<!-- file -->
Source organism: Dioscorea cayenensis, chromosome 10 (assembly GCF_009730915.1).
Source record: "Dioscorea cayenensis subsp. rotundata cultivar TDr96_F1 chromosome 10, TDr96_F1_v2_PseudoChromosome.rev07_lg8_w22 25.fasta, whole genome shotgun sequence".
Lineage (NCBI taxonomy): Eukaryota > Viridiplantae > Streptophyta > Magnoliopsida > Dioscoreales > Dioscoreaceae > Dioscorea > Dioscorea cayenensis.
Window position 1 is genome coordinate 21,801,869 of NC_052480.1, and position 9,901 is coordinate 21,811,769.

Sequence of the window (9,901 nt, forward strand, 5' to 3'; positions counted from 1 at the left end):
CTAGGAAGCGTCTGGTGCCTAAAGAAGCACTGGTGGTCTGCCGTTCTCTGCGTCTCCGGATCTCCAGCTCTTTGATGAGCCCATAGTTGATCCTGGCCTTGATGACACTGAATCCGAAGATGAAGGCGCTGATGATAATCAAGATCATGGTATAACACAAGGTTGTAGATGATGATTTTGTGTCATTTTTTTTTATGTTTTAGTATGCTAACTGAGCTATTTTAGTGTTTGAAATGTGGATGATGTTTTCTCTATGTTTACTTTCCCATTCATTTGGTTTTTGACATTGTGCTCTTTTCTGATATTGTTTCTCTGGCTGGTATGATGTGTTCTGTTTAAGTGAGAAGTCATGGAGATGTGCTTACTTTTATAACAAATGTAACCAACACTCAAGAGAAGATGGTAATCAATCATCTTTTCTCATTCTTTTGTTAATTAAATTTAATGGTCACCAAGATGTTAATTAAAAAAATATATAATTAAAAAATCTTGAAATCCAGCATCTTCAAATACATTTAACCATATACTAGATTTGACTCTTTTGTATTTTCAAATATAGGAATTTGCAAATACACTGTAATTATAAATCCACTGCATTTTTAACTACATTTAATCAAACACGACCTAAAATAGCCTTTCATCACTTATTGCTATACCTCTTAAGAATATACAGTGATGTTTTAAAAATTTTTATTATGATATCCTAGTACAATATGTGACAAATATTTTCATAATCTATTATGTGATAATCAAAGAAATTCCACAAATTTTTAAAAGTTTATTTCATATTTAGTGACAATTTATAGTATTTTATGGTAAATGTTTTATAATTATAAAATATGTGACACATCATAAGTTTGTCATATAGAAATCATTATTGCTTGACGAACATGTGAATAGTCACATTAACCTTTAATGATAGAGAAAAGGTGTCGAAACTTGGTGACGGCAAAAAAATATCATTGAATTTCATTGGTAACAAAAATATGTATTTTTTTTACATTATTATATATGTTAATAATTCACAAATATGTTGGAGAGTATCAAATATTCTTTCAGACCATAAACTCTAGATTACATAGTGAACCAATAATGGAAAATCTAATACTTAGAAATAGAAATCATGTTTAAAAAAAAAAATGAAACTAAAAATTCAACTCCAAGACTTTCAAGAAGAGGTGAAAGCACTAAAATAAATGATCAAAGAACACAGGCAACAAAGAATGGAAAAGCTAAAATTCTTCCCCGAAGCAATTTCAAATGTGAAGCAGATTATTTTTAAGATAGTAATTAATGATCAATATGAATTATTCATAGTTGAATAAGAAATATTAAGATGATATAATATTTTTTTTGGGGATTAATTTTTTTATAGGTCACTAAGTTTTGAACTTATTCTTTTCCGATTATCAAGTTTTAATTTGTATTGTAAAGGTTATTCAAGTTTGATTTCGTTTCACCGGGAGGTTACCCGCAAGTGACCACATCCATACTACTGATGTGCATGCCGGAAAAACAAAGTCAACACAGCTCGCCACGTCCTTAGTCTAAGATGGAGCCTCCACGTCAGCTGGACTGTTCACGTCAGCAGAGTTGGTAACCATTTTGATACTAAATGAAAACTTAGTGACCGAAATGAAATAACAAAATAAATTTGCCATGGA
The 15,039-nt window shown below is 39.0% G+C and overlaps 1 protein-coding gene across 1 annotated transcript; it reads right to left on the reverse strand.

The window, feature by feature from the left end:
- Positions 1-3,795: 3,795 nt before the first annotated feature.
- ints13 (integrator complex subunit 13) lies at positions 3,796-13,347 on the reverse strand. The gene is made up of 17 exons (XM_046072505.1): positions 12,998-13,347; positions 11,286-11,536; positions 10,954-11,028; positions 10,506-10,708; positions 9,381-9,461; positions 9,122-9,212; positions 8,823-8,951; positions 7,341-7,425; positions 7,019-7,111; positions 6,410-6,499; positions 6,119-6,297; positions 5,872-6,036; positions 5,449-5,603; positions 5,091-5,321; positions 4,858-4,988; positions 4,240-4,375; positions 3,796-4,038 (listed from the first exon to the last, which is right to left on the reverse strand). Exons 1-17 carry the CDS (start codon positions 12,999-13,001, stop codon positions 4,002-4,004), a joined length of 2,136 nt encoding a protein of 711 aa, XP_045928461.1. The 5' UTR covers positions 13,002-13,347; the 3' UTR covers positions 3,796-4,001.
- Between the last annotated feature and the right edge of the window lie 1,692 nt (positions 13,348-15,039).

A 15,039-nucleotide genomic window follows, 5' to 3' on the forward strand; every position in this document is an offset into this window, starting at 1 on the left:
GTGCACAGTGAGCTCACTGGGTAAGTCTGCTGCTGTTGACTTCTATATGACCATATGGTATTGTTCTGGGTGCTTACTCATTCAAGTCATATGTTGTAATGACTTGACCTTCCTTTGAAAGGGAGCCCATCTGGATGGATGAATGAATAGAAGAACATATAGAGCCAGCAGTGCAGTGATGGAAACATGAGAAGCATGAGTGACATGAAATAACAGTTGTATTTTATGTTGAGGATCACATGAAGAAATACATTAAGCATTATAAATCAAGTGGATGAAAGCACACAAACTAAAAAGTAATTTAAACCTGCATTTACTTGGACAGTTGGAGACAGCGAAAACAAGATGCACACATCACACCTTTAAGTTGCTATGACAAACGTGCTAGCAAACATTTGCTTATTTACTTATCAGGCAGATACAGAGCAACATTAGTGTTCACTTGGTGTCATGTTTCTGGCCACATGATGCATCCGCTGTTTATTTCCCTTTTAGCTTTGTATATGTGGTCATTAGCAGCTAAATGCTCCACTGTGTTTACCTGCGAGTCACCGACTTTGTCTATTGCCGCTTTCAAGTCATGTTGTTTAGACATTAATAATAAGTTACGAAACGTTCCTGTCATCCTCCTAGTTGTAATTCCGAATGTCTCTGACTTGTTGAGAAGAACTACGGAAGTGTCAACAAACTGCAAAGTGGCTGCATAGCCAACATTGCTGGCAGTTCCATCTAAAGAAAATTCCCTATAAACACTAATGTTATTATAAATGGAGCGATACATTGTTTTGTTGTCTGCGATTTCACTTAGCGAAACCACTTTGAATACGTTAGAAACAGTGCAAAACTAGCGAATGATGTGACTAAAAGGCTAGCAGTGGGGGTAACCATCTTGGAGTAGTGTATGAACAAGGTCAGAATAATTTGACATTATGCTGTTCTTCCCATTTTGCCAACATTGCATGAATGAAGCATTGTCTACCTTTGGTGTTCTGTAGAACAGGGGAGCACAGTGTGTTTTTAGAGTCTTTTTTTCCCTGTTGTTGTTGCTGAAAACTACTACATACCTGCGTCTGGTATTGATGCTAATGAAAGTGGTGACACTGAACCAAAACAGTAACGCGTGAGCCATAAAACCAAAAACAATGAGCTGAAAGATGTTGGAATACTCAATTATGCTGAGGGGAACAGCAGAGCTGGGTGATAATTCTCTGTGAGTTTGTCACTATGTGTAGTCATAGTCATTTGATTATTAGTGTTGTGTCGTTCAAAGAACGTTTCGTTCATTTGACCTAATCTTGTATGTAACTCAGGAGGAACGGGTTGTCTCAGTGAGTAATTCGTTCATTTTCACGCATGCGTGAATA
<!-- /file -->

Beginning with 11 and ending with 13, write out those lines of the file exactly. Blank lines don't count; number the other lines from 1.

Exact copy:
- Between the last annotated feature and the right edge of the window lie 1,692 nt (positions 13,348-15,039).

A 15,039-nucleotide genomic window follows, 5' to 3' on the forward strand; every position in this document is an offset into this window, starting at 1 on the left:
GTGCACAGTGAGCTCACTGGGTAAGTCTGCTGCTGTTGACTTCTATATGACCATATGGTATTGTTCTGGGTGCTTACTCATTCAAGTCATATGTTGTAATGACTTGACCTTCCTTTGAAAGGGAGCCCATCTGGATGGATGAATGAATAGAAGAACATATAGAGCCAGCAGTGCAGTGATGGAAACATGAGAAGCATGAGTGACATGAAATAACAGTTGTATTTTATGTTGAGGATCACATGAAGAAATACATTAAGCATTATAAATCAAGTGGATGAAAGCACACAAACTAAAAAGTAATTTAAACCTGCATTTACTTGGACAGTTGGAGACAGCGAAAACAAGATGCACACATCACACCTTTAAGTTGCTATGACAAACGTGCTAGCAAACATTTGCTTATTTACTTATCAGGCAGATACAGAGCAACATTAGTGTTCACTTGGTGTCATGTTTCTGGCCACATGATGCATCCGCTGTTTATTTCCCTTTTAGCTTTGTATATGTGGTCATTAGCAGCTAAATGCTCCACTGTGTTTACCTGCGAGTCACCGACTTTGTCTATTGCCGCTTTCAAGTCATGTTGTTTAGACATTAATAATAAGTTACGAAACGTTCCTGTCATCCTCCTAGTTGTAATTCCGAATGTCTCTGACTTGTTGAGAAGAACTACGGAAGTGTCAACAAACTGCAAAGTGGCTGCATAGCCAACATTGCTGGCAGTTCCATCTAAAGAAAATTCCCTATAAACACTAATGTTATTATAAATGGAGCGATACATTGTTTTGTTGTCTGCGATTTCACTTAGCGAAACCACTTTGAATACGTTAGAAACAGTGCAAAACTAGCGAATGATGTGACTAAAAGGCTAGCAGTGGGGGTAACCATCTTGGAGTAGTGTATGAACAAGGTCAGAATAATTTGACATTATGCTGTTCTTCCCATTTTGCCAACATTGCATGAATGAAGCATTGTCTACCTTTGGTGTTCTGTAGAACAGGGGAGCACAGTGTGTTTTTAGAGTCTTTTTTTCCCTGTTGTTGTTGCTGAAAACTACTACATACCTGCGTCTGGTATTGATGCTAATGAAAGTGGTGACACTGAACCAAAACAGTAACGCGTGAGCCATAAAACCAAAAACAATGAGCTGAAAGATGTTGGAATACTCAATTATGCTGAGGGGAACAGCAGAGCTGGGTGATAATTCTCTGTGAGTTTGTCACTATGTGTAGTCATAGTCATTTGATTATTAGTGTTGTGTCGTTCAAAGAACGTTTCGTTCATTTGACCTAATCTTGTATGTAACTCAGGAGGAACGGGTTGTCTCAGTGAGTAATTCGTTCATTTTCACGCATGCGTGAATA